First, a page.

An unfortunate side-effect of adhering to the principle that faster delivery means improved profitability is the temptation of some companies and individuals to cut corners by sacrificing safety for speed. It is certainly possible to compress time and reduce costs by cutting back on truck driver training, by pressuring the drivers to push the limits of safe driving speeds or, in long-haul situations, by pushing the limits when it comes to the number of hours drivers spend behind the wheel between rest periods.

Drones becoming the new frontier in aviation liability law

They go by different names: unmanned aerial vehicles and drones. Increasingly they are taking on all manner of shapes, from conventional airframes, to helicopters, to hybrids; between the two, with some hardly recognizable as aircraft. Once the province of the military and law enforcement, drones are increasingly making headway into commercial uses and even into the hands of private enthusiasts.

The next leap in aviation technology may indeed take the form of aircraft that have no passengers. Indeed, the revolution may already be well underway. And that has some people concerned at the prospect of increases in the risks of accidents as the skies become more congested with pilotless aircraft.

Up-to-date information about a dangerous product can save a life

It may seem like you hear about them on the news almost every day. A car has been recalled due to a defective airbag that sprays metal parts like shrapnel when it inflates. A baby stroller has been recalled due to a faulty hinge that can cause the stroller to collapse or to amputate fingers. A warning has been issued about laundry detergent pods because children eat them because they look like candy.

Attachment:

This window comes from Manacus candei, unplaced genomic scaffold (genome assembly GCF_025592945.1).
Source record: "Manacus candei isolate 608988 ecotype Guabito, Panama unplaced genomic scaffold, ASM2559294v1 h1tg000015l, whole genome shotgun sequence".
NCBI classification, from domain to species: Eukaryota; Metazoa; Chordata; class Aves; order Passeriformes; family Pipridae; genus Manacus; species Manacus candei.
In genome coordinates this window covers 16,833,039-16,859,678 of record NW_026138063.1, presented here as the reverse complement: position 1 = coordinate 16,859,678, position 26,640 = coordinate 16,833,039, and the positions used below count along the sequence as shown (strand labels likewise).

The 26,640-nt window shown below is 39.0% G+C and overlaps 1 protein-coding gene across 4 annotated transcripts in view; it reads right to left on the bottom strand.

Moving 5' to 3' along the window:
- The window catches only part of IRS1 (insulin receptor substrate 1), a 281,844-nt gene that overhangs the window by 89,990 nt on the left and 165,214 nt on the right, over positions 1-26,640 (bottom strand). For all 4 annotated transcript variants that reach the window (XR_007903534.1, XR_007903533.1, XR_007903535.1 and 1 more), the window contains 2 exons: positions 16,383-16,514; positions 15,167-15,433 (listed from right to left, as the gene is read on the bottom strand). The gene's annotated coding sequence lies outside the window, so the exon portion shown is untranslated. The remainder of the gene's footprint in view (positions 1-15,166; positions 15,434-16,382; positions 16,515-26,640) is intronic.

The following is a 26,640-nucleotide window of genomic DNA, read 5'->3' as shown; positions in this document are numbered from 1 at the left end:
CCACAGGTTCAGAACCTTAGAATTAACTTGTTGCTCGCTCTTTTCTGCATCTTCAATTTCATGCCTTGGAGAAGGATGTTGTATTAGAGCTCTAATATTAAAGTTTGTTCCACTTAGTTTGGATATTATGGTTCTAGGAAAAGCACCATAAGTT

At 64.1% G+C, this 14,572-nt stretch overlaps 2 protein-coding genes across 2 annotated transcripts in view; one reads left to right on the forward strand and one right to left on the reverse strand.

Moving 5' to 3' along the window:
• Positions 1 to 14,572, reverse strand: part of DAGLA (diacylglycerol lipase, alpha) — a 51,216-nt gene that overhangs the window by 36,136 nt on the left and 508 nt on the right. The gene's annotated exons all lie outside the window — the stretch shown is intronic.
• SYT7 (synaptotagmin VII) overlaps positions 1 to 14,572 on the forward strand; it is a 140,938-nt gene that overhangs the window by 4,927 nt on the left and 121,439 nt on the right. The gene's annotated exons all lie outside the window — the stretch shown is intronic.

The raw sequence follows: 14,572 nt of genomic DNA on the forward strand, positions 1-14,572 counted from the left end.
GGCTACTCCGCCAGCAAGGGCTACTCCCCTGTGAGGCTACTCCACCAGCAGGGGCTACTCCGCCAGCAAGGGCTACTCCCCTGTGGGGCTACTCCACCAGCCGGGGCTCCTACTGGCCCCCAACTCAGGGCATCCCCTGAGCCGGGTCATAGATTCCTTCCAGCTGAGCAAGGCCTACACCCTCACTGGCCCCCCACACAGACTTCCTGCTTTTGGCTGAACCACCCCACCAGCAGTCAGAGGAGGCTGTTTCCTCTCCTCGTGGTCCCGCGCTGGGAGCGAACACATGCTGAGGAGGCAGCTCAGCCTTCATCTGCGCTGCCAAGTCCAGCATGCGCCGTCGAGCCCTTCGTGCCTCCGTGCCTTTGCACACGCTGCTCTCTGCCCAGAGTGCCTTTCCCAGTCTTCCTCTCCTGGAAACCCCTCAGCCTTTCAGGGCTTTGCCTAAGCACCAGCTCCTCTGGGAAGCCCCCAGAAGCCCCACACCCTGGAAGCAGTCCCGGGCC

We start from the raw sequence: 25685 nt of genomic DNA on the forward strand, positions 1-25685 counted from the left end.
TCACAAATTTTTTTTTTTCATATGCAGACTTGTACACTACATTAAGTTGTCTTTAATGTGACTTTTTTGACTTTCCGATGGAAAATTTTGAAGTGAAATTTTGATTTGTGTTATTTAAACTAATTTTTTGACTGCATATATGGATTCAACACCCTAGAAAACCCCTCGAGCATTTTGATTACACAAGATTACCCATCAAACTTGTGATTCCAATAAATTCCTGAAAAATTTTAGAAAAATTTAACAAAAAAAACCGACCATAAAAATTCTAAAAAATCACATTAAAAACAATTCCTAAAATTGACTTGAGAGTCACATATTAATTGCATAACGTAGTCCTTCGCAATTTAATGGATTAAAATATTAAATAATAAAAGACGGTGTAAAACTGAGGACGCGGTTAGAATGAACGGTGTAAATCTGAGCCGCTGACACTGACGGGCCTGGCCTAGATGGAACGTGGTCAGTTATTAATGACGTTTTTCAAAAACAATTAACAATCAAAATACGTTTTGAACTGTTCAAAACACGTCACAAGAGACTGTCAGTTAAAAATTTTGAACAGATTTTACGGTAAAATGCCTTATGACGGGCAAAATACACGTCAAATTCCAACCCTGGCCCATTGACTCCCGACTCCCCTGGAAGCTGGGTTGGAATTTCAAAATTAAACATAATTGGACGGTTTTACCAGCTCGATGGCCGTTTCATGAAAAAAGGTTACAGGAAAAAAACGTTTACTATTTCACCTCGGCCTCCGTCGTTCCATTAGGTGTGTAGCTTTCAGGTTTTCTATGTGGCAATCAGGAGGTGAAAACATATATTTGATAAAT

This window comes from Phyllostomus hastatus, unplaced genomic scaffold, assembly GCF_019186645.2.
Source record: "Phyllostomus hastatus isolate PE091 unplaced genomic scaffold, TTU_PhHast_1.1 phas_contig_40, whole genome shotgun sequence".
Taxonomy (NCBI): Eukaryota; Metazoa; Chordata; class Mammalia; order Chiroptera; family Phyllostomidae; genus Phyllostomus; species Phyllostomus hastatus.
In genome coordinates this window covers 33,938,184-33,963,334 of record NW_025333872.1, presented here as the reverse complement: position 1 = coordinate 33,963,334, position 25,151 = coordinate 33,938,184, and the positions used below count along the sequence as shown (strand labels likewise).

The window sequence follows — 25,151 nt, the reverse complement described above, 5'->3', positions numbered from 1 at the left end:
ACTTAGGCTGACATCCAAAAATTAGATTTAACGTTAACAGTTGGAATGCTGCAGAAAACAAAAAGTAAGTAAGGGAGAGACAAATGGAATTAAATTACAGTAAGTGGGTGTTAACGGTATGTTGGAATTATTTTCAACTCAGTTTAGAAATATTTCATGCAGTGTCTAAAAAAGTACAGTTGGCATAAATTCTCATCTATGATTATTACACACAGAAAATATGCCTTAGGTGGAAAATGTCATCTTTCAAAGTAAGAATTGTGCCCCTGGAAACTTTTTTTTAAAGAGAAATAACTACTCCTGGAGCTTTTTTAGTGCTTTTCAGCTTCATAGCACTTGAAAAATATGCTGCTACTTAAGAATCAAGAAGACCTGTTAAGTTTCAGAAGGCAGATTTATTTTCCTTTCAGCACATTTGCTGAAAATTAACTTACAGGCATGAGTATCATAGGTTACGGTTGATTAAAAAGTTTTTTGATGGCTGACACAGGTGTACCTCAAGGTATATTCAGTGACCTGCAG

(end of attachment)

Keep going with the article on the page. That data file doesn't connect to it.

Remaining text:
But what about the lesser-known risks that are not significant enough to be reported by the national news media? How do you know if you have a potentially dangerous product in your possession? Or, how do you know whether a product that has already caused damage or injured someone is on the recall list?

Causes and consequences of traumatic brain injury

A minor collision between two vehicles in Texas can result in serious injuries or death for the driver or passenger who suffers a blow to the head. According to statistics from the Centers for Disease Control and Prevention, motor vehicle accidents pose the greatest risk of traumatic brain injury in teenagers and adults up to 44 years of age.

Traumatic brain injury accounts for 30 percent of all deaths due to injury in this country. Survivors of a TBI may face an extended recovery period with rehabilitation and long-term care. Long-term effects of TBI may include personality changes, impaired memory, depression, hearing and vision impairment, and diminished cognitive skills.

Airbags allegedly causing consumer death instead of saving lives